[Date Prev][Date Next][Thread Prev][Thread Next][Date Index][Thread Index]
Re: OpenPGP as a standard
Erron Criddle writes:
> From discussions with people who have been involved with the standards
> process, they believe that the OpenPGP RFC has a long way to go before it
> would be accepted as a standard because the processing requirements of
> OpenPGP have been superficially regarded with respect to packet formats
> such as the calculation of the length of a packet and the combined security
> of the actual packet (ie as OpenPGP is a security standard, so NO data
> should be spooled to disk unless it is encrypted somehow).
What about S/MIME? It doesn't say anything about what you do when
spooling data to disk in order to calculate a signature on it, does it?
Do these people you know say that S/MIME shouldn't become a standard
> For example, in order to calculate the length of a stream of literal data
> (before it is prepended with a one pass sig and appended with a standard
> sig, and subsequently compressed then encrypted), you have to spool the
> data to the disk if it is a very large file. In order to maintain security,
> the data SHOULD be encypted to disk, however when we want to build the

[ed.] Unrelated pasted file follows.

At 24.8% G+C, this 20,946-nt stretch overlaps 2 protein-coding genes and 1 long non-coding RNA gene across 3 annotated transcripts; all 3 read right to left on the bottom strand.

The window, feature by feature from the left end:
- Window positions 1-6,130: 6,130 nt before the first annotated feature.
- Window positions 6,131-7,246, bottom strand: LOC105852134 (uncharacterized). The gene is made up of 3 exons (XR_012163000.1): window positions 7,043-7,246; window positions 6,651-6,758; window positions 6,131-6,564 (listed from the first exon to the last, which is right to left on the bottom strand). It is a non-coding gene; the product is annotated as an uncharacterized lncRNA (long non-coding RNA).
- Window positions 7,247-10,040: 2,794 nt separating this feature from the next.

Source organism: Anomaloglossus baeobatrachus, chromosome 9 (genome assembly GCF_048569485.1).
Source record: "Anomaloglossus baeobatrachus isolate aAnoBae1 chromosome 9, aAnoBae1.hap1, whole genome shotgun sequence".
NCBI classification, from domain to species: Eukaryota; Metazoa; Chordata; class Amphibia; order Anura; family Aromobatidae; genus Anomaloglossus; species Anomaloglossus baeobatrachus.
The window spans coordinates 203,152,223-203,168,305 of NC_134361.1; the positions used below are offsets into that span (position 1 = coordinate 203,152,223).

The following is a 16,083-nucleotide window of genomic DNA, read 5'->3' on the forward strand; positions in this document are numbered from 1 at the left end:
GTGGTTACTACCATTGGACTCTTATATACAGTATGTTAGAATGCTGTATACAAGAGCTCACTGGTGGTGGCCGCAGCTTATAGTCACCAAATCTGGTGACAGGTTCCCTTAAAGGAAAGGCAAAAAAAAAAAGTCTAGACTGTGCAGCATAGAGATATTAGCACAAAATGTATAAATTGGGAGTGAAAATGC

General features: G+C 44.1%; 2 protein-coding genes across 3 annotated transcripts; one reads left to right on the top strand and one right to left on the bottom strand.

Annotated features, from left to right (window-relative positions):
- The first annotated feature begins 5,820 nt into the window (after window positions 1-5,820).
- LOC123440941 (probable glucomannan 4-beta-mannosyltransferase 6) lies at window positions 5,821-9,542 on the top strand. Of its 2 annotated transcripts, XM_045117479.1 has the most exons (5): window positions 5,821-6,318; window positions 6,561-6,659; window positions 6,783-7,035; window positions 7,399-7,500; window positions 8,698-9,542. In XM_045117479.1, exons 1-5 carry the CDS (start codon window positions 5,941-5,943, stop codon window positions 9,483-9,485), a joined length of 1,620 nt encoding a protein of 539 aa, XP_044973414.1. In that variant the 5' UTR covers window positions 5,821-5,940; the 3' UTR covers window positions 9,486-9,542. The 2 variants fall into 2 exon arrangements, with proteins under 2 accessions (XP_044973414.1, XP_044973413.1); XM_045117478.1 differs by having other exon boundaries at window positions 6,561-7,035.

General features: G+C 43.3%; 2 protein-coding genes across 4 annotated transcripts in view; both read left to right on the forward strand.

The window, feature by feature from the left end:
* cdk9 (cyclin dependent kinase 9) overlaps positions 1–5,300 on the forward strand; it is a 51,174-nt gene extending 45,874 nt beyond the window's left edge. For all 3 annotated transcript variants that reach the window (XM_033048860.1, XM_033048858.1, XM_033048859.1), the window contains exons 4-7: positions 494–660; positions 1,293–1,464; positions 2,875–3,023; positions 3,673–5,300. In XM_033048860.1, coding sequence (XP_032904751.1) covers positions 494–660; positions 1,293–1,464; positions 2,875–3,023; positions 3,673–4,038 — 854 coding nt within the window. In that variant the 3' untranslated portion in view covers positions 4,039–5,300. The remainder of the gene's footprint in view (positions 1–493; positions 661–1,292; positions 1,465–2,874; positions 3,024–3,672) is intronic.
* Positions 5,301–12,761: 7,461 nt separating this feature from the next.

> above packet, we would then have to decrypt the data so it could be
> prepended with the 1P sig, appended with the normal sig and then compressed
> then encrypted ONCE AGAIN...etc etc
Actually, as I think you mentioned in a later mail, OpenPGP goes to some
lengths to define data formats which will avoid this problem. This is
why we added one-pass signatures, and why we added partial packet length
specifiers. So your people are apparently not even that familiar with
> This is one example I have been quoted and I cannot say there are
> equivalent examples that "may" slow down the process of OpenPGP becoming a
It sounds to me like your people are looking for excuses.
The real problem I see with OpenPGP is simply that so few people implement
it. Making it an internet standard will not suddenly make people rush to
produce implementations, any more than making it a proposed standard did.